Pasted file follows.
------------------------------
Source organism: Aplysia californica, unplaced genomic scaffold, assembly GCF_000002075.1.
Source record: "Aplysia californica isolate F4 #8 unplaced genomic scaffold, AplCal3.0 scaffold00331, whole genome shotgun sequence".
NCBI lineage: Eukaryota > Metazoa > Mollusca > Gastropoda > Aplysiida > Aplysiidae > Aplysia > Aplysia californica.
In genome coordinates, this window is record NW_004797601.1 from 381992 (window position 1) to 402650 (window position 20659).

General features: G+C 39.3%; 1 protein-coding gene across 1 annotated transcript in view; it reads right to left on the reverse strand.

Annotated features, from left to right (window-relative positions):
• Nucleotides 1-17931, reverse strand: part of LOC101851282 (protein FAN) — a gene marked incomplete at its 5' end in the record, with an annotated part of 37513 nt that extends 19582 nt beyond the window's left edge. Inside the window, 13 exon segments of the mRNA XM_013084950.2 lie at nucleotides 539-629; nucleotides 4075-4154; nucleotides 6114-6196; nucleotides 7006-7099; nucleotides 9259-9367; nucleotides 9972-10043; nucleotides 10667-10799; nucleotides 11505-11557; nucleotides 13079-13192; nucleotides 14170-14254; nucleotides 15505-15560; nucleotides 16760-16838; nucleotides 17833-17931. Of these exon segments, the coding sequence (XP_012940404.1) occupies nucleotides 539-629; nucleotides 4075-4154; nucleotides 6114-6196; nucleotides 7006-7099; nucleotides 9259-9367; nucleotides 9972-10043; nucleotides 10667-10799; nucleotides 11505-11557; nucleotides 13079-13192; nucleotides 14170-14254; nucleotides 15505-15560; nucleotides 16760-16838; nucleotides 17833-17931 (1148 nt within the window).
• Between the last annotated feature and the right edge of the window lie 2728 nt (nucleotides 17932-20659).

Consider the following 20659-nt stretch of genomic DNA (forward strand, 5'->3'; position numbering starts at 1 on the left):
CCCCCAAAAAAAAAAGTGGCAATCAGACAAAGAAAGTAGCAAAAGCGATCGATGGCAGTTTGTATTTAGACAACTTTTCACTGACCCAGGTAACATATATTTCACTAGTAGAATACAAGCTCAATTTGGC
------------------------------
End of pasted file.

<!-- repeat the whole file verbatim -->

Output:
Source organism: Aplysia californica, unplaced genomic scaffold, assembly GCF_000002075.1.
Source record: "Aplysia californica isolate F4 #8 unplaced genomic scaffold, AplCal3.0 scaffold00331, whole genome shotgun sequence".
NCBI lineage: Eukaryota > Metazoa > Mollusca > Gastropoda > Aplysiida > Aplysiidae > Aplysia > Aplysia californica.
In genome coordinates, this window is record NW_004797601.1 from 381992 (window position 1) to 402650 (window position 20659).

General features: G+C 39.3%; 1 protein-coding gene across 1 annotated transcript in view; it reads right to left on the reverse strand.

Annotated features, from left to right (window-relative positions):
• Nucleotides 1-17931, reverse strand: part of LOC101851282 (protein FAN) — a gene marked incomplete at its 5' end in the record, with an annotated part of 37513 nt that extends 19582 nt beyond the window's left edge. Inside the window, 13 exon segments of the mRNA XM_013084950.2 lie at nucleotides 539-629; nucleotides 4075-4154; nucleotides 6114-6196; nucleotides 7006-7099; nucleotides 9259-9367; nucleotides 9972-10043; nucleotides 10667-10799; nucleotides 11505-11557; nucleotides 13079-13192; nucleotides 14170-14254; nucleotides 15505-15560; nucleotides 16760-16838; nucleotides 17833-17931. Of these exon segments, the coding sequence (XP_012940404.1) occupies nucleotides 539-629; nucleotides 4075-4154; nucleotides 6114-6196; nucleotides 7006-7099; nucleotides 9259-9367; nucleotides 9972-10043; nucleotides 10667-10799; nucleotides 11505-11557; nucleotides 13079-13192; nucleotides 14170-14254; nucleotides 15505-15560; nucleotides 16760-16838; nucleotides 17833-17931 (1148 nt within the window).
• Between the last annotated feature and the right edge of the window lie 2728 nt (nucleotides 17932-20659).

Consider the following 20659-nt stretch of genomic DNA (forward strand, 5'->3'; position numbering starts at 1 on the left):
CCCCCAAAAAAAAAAGTGGCAATCAGACAAAGAAAGTAGCAAAAGCGATCGATGGCAGTTTGTATTTAGACAACTTTTCACTGACCCAGGTAACATATATTTCACTAGTAGAATACAAGCTCAATTTGGC